Frank Doris praises, "...Evocative of bands like the legendary band Love, with its emphasis on plaintive vocals, soaring vocal harmonies and lilting pop songcraft...Exceptional sonic purity, 'air' and resolution of the finest musical nuances, from the 'ping' of the cymbals to the transient clarity and 'pluck' of the acoustic guitars. Thrilling dynamic range and instrumental 'kick'. Vocals that are among the most realistically-recorded on disc." The Fallen Angels were one of the most popular neo-psychedelic bands on the east coast in the mid 60's. Hearing their great new songs, we set out to make the most life-like rock CD ever.
1. Momma Allah -Listen to Full Song
2. All In All -Listen to Sample
3. I Close My Eyes -Listen to Sample
4. Everything Would Be Fine
6. Char On The Road
7. You Are The One
8. Just Like That
9. Dreams Upon Dreams
10. Today Is
11. Ill Take Care Of You
12. Every Time I Fall In Love
And now for something completely different, as the purveyors of that famous mythical anthology, Every Record Ever Recorded, used to say. From Wildchild, a division of audiophile label Mapleshade Productions, comes Rain of Fire, an album of neo-psychedelic music from Fallen Angels, a band that burned brightly and burned out just as quickly in the Sixties, to be reborn thirty years later in a manner no one could have predicted.
The story goes: the Fallen Angels were one of the many bands that achieved regional notoriety—in their case, the Washington, DC area—without attaining national success. After releasing two albums on Roulette Records that were not properly promoted by the label (and are treasured by collectors of psychedelia) the group disbanded for "all the usual reasons," as the liner notes so succinctly put it. Thirty years later, Rick Hallock, Mapleshade's Director of Marketing, tracked down Jack Bryant, the band's leader, and convinced the band to reform (with all the original members except for a new drummer). Eight months of songwriting and rehearsals ensued in preparation for a new album, in "a cavernous basement where you had to thread your way through a jungle...of blown speakers, disemboweled amps, rusting motorcycle engines, primer-grey custom car hoods and mildewing psychedelic posters." In that "junk-lined time capsule," the reborn Angels revived.
The album sounds like it came from a time capsule—and that's a good thing as far as I'm concerned. That's because the music re-captures that elusive feeling of Sixties music—the feeling of complete anything-goes musical freedom and experimentation, without formulaic restrictions, and the feeling that we were all embarking upon a journey into a blissful new era of peace, love and happiness. Not a heavy, trippy, fuzz-guitar drenched album in the vein of, say, Iron Butterfly's In-A-Gadda-Da-Vida or an extended improv-freak out in the manner of some early Grateful Dead albums, Rain of Fire is rather more evocative of bands like the legendary band Love, with its emphasis on plaintive vocals, soaring vocal harmonies and lilting pop songcraft. It's an open, inviting sound, one which takes me back to a time when anything seemed possible.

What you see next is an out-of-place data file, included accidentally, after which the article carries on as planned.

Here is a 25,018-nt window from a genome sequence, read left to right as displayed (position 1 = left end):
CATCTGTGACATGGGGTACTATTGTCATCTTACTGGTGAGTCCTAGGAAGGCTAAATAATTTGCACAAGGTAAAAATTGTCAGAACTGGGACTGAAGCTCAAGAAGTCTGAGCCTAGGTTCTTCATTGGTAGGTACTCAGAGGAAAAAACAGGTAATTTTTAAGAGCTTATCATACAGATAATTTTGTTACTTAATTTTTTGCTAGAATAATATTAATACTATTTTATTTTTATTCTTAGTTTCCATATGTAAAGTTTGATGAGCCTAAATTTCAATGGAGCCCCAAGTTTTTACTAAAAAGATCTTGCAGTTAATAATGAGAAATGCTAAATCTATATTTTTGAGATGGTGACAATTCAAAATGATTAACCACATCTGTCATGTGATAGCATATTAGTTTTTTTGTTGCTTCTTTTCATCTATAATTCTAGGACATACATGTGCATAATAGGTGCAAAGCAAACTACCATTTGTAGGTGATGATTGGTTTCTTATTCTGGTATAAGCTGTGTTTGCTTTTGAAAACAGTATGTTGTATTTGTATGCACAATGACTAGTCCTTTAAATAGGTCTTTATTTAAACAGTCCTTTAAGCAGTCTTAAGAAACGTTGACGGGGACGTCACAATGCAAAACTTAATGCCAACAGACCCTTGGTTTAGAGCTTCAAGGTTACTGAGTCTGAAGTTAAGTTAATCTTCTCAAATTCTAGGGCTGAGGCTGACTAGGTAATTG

Well, the Fallen Angels got their chops back together for this album, all right—they had to, 'cause it was recorded live-to-two-track without any overdubs! In keeping with Pierre Sprey's philosophy of ultra-purist recording, Rain of Fire was recorded at Mapleshade'sstudio onto two-track analog tape, digitized on a custom A/D converter at "2,823K samples per second," using minimum miking, minimum audiophile-quality cabling, with no mixing board, filtering, compression, equalization or noise reduction. Just a band playing their hearts out, the moments captured forever. A little loose, a little funky, a little rough-all the more charming and human-sounding, a real band playing real music—you know, the way it used to be?
And it sounds it—the recording is you-are-there alive and present, a band playing and grooving in your room. Exceptional sonic purity, "air" and resolution of the finest musical nuances, from the "ping" of the cymbals to the transient clarity and "pluck" of the acoustic guitars. Thrilling dynamic range and instrumental "kick." Vocals that are among the most realistically-recorded on disc—Jack Bryant's sweet, emotive singing on "I Close My Eyes" and hiccuping tremolo effects on "Everything Would Be Fine" send the proverbial chills up my spine every time, as he sounds like he is right there in front of me. Electric guitars that sound remarkably "real," from the unmistakable "moaning" sound of the Fender Stratocaster to the wah-wah'd distortion of a humbucker-equipped guitar (a Gibson semi-hollow?) overdriving an amp cranked to near destruction. (I would have mixed the guitars a little louder, but it wasn't my bread that paid for this record!)
Kudos to the band and to Mapleshade for having the cojones to pull this off. Not everyone's cup of psychedelically-spiked punch, to be sure—but I have to say I really dig this. -Frank Doris